Adam Wilson in the LA Review of Books:
LOUIS C.K. EMERGES from the subway station: sullen, sweating. His balding crown of carrot colored hair is slightly brighter than his ruddy, freckled skin. The man is overweight but solid, like a fullback long past glory, in love with French fries, who still hits the gym. He’s got broad shoulders, thick arms, A-cup man breasts, and a sizable gut that hangs over his beltline. His black t-shirt is half a size too small, constricting his movements, and adding to the general impression of physical discomfort.
C.K. makes it up the subway steps and arrives at street level, exhaling as if he’s crested some unprecedented summit. He marches into a pizza joint, scarfs most of a giant slice in three bites, then disgusted, throws what remains in the garbage. To watch him eat is akin to watching a junkie shoot heroin; one can trace the convergence of shame and sublimity. All the while there’s music playing, the syncopated up beat of seventies funk. The singer repeats: “Louie, Louie, you’re gonna die.” The camera cuts to another set of stairs, this time a declension, C.K. hustling down to a door marked “Comedy Cellar.” The juxtaposition is stark: here lies humor, at the intersection of pathos and indigestion. We must armor ourselves with laughter.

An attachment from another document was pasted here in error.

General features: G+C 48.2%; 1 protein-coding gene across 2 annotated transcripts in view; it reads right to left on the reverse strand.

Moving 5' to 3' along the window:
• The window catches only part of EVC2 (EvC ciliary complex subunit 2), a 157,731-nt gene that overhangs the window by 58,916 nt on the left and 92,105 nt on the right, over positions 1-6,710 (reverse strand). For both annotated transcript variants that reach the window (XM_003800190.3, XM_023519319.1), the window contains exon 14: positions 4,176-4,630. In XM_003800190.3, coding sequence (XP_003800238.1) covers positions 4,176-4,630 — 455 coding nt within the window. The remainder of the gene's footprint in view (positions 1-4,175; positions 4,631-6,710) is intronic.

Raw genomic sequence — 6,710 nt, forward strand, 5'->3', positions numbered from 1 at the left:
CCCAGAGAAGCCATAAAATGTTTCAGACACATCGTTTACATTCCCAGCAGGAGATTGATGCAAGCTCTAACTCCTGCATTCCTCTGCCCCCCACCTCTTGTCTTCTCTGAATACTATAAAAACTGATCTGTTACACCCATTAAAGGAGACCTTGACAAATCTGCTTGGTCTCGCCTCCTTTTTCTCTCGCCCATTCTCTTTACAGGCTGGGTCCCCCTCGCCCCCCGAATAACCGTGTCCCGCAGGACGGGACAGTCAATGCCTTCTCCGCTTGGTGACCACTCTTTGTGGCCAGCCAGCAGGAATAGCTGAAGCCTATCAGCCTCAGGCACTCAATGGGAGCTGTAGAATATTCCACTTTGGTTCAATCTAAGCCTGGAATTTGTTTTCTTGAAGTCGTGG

So begins each episode of Louie, C.K.’s brainchild, currently in its third season on the cable channel FX. Cicero said that to be a philosopher is to learn how to die. Flaubert thought an artist must have a religion of despair. Accordingly, C.K. may be television’s true first in both categories.